Compensation for Low Velocity Impacts
It is ICBC’s policy that a low velocity impact that causes less than $1,000 damage cannot have resulted in an injury. However, this is by no means an accurate assessment and is one that can be contested in court.
Low velocity impact (LVI) program
ICBC’s LVI program stipulates that compensation should not be awarded if:
- The impact resulted in forces of 8km/hour or less; and
- The accident resulted in less than $1,000 of damage to vehicle
When such accidents take place, ICBC makes the default assumption that anyone inside the vehicle could not possibly have been injured.
What does the science say?
However, this assumption is not supported by medical, scientific or anecdotal evidence. Injuries such as whiplash can certainly be sustained during low-speed collisions. Anyone who has experienced whiplash will know that it is a painful, debilitating condition that takes a long time to resolve.
What can you do about a low velocity impact?
So, where does this leave you? Clearly, it is very unfair for ICBC to say that you do not deserve compensation, even though you have sustained a genuine injury through no fault of your own.
The current position is slightly complicated by the fact that ICBC has recently changed to a no-fault insurance model. In the past, you could contest ICBC’s decision by pursuing a personal injury claim. That way, the court – not ICBC – would decide whether you had suffered an injury because of another person’s negligence. This option is still open to those who were injured before May 1 2021, which is when ICBC implemented the no fault system. If you were involved in a low velocity impact before this date, please contact our Vancouver personal injury lawyers to discuss your options. You could be eligible to make a claim for compensation.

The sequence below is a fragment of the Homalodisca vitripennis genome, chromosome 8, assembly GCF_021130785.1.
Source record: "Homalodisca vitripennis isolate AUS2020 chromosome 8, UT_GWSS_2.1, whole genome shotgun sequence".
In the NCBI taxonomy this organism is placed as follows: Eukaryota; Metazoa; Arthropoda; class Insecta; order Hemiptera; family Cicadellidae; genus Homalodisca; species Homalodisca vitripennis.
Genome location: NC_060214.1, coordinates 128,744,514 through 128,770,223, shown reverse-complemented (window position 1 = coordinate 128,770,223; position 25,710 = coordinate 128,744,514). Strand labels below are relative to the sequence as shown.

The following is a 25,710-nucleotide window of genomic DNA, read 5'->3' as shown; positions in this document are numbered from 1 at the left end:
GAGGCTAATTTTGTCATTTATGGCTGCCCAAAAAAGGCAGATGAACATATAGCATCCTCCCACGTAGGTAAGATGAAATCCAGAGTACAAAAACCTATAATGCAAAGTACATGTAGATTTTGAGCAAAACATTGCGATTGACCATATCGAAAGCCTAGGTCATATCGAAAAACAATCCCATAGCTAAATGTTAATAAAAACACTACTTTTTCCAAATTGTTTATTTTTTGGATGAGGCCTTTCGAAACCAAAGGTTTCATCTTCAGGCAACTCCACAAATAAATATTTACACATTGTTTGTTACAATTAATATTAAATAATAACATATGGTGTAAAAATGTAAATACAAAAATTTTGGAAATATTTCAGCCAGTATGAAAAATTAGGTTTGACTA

Those involved in low velocity impacts after May 1 2021 can still contest ICBCs decision, but not by making a claim. Instead, you’ll have to take the matter to the Civil Resolution Tribunal (CRT). You’re not allowed to make a personal injury claim, unless the person responsible for the accident is convicted of a criminal offence, such as impaired driving.
Speak to our Vancouver personal injury lawyers
We acted for a plaintiff who was rear ended in a collision. There was very minimal damage done to his truck, less than $1,000. He suffered whiplash-like injuries that left him unable to work in his physical job. Eventually he was diagnosed with a permanent partial disability. We resolved his claim for $172,000. This case just goes to show that injuries can happen in all sorts of way: including as a result of low velocity impacts. LVIs can be very damaging and should not be automatically discounted, just because they took place at a certain speed.
While ICBC’s no fault system is a bar to some people claiming compensation, it may still be an option for you. This is especially true if the accident happened before May 1 2021 or involved a criminal offence. That is why we always recommend that you contact our Vancouver personal injury lawyers for advice. If we can help you claim compensation for a low velocity impact, then we will. If not, we can explain what other avenues are open to you, ensuring you are not left out of pocket because of the incident.Go back to Blog